The ban on improper interference with auditors, preliminarily approved in mid-October, prohibits corporate officers, directors or anyone acting under their direction “to fraudulently influence, coerce, manipulate or mislead the auditor” of a company’s books, according to a Reuters report.
The new insider trading rules – the second initiative to receive SEC approval Thursday – require electronic reporting to the SEC within two days and rapid Internet posting of corporate insiders’ stock transactions where possible, to make it easier and quicker to see who’s buying and selling. Chief executives, board directors and anyone holding 10% or more of a company’s outstanding shares will be affected by the rule, regulators said (See SEC Proposes Online Stock Filing ).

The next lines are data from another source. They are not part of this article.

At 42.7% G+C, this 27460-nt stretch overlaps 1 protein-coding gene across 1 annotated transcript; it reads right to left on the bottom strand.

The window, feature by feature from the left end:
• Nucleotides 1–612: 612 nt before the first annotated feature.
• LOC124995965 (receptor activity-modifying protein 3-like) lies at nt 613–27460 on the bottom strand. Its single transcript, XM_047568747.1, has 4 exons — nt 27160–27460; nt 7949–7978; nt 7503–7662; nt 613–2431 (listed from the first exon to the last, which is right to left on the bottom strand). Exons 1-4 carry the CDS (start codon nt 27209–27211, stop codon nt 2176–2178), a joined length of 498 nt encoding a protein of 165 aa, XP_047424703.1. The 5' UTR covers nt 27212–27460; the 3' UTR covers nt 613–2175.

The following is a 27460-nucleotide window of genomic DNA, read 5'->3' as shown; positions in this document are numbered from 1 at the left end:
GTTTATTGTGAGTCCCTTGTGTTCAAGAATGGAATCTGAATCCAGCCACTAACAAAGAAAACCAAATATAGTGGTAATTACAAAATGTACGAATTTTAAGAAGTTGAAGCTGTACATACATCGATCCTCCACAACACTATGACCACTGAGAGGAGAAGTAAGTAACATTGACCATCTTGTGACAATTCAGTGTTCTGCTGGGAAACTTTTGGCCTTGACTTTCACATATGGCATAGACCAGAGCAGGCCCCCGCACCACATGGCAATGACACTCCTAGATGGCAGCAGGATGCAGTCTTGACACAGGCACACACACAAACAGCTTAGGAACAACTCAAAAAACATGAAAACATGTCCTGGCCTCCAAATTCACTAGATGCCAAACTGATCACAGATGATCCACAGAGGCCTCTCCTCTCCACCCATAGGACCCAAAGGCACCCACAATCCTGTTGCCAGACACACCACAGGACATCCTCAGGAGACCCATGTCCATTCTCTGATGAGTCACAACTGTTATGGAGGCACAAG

Both rules were called for by the Sarbanes-Oxley corporate and accounting reforms adopted last summer by Congress amid a rash of accounting scandals like those at Enron Corp., WorldCom Inc., Tyco International Ltd. and elsewhere (See SEC Fills in Sarbanes-Oxley Details).
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